Now DaimlerChrysler and Nissan are far enough into negotiations that an acquisition of the truck company, or something more complicated, is still a real possibility. In Tokyo last month, Schrempp and co-chairman Robert Eaton made it clear to Hanawa that they wanted Nissan to restructure further and write off some of the company’s gargantuan debt before a deal was consummated. According to one insider, Hanawa balked at a debt write-down. But both sides left themselves plenty of room for a future deal. Said Schrempp at a press conference in Tokyo last month: “Our only problem is, we’re very impatient.” He can afford to wait, since Nissan faces a long haul on the road back to prosperity. Yet in Chicago last week, he hinted again that an acquisition in Asia may not be far off.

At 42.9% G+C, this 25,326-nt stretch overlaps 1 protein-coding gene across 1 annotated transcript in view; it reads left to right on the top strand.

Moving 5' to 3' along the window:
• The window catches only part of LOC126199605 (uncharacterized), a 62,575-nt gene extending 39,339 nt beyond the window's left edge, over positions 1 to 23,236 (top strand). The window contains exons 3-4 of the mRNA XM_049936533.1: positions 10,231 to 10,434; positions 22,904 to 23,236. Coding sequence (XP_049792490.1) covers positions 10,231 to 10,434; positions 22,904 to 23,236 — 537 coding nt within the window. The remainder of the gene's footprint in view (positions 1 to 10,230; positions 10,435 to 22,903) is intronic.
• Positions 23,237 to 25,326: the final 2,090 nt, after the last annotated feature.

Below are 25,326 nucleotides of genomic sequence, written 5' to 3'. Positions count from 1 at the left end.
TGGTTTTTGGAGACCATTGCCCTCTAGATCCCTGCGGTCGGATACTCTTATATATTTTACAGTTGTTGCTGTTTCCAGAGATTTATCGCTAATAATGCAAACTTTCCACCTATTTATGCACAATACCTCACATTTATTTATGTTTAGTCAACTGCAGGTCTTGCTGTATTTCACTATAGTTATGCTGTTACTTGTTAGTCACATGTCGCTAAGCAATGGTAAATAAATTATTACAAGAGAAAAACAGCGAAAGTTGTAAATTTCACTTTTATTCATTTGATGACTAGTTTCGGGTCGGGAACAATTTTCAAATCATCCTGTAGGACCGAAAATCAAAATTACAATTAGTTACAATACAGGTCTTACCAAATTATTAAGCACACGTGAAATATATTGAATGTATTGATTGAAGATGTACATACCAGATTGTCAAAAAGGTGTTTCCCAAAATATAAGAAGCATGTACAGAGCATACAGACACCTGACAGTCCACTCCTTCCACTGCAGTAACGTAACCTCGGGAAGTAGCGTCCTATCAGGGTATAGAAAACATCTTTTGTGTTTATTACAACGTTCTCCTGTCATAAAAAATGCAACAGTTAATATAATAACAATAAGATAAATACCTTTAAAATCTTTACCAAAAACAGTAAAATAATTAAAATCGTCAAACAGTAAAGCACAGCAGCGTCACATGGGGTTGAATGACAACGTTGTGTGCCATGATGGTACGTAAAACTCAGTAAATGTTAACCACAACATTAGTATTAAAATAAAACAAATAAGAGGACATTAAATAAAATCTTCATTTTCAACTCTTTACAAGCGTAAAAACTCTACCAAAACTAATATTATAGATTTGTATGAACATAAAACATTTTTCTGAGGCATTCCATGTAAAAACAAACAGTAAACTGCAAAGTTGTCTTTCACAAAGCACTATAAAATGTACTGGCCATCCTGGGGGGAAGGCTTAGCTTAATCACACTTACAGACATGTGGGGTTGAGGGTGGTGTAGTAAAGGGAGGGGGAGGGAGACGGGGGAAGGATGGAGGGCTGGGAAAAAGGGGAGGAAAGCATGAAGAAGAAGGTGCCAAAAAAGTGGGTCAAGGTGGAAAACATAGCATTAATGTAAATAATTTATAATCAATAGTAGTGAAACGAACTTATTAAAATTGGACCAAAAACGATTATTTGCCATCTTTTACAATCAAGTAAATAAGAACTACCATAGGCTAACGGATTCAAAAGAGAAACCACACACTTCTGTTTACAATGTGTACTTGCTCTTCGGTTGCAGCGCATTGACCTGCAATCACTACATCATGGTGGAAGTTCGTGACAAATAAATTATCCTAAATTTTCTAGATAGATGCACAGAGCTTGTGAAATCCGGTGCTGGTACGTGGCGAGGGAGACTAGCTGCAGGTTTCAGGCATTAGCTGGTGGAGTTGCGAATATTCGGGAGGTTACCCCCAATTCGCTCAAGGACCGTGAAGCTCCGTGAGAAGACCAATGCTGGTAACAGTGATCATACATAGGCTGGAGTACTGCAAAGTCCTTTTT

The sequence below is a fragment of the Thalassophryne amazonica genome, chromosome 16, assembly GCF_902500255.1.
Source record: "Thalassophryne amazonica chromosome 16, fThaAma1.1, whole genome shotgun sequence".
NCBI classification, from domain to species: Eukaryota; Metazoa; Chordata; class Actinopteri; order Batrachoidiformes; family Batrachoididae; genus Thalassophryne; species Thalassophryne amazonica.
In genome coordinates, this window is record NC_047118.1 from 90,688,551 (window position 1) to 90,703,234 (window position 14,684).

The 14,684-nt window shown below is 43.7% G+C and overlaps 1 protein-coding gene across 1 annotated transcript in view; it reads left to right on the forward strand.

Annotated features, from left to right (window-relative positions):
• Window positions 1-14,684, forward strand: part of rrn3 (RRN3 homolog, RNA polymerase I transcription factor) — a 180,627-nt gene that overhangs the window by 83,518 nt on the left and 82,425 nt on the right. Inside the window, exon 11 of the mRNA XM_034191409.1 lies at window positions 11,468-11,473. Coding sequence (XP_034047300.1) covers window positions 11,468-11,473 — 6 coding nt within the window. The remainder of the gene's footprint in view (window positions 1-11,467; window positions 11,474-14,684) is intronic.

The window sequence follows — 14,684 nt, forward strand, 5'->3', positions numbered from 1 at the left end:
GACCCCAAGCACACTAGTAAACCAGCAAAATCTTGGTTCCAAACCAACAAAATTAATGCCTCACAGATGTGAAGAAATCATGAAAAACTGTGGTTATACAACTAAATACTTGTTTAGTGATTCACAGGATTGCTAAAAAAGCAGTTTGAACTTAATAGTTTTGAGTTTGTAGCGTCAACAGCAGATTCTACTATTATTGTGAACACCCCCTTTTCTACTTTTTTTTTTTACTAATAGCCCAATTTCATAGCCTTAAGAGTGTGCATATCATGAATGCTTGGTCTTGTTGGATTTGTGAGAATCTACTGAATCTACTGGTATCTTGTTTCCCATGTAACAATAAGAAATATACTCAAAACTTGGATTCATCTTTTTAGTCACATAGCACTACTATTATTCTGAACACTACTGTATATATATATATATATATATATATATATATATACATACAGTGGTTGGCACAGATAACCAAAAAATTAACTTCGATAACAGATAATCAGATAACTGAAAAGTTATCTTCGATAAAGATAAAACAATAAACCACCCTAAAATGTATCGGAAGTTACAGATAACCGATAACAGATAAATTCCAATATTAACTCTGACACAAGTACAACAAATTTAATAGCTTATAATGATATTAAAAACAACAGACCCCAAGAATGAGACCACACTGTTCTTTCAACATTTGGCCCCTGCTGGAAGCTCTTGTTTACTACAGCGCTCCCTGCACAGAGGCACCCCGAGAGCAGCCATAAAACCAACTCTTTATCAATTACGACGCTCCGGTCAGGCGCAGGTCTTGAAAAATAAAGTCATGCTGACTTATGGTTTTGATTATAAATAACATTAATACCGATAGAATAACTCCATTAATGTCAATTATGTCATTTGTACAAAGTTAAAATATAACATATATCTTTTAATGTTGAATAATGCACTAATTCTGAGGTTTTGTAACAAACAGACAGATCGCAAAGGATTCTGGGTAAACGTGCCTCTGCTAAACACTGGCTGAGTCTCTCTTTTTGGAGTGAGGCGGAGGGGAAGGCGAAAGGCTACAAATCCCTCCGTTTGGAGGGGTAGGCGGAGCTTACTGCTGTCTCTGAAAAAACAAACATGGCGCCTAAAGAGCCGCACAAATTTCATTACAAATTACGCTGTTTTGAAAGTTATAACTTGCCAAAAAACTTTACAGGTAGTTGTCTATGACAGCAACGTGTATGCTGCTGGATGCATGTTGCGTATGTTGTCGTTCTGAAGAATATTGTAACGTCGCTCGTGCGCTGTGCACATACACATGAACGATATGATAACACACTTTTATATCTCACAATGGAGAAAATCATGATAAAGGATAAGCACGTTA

If nobody reaches out to Nissan, there is perhaps one ray of hope: critics raved last month when the company unveiled a new 240Z prototype and sleek sport utility truck at the North American International Auto Show in Detroit. The 240Z made the covers of several enthusiast magazines. What wasn’t necessarily made clear was that management in Tokyo had almost blocked the prototypes. They had been conceived and built in California at the urging of U.S. executives desperate for new product, using $1 million purloined from the North American sales and marketing budgets. Hanawa now has to get his managers in Tokyo to approve production of the new Z, not to mention find the money to pay for it. In Japan Inc., that could take awhile.

–With reporting by Tim Larimer and Sachiko Sakamaki/Tokyo and Joseph R. Szczesny/Detroit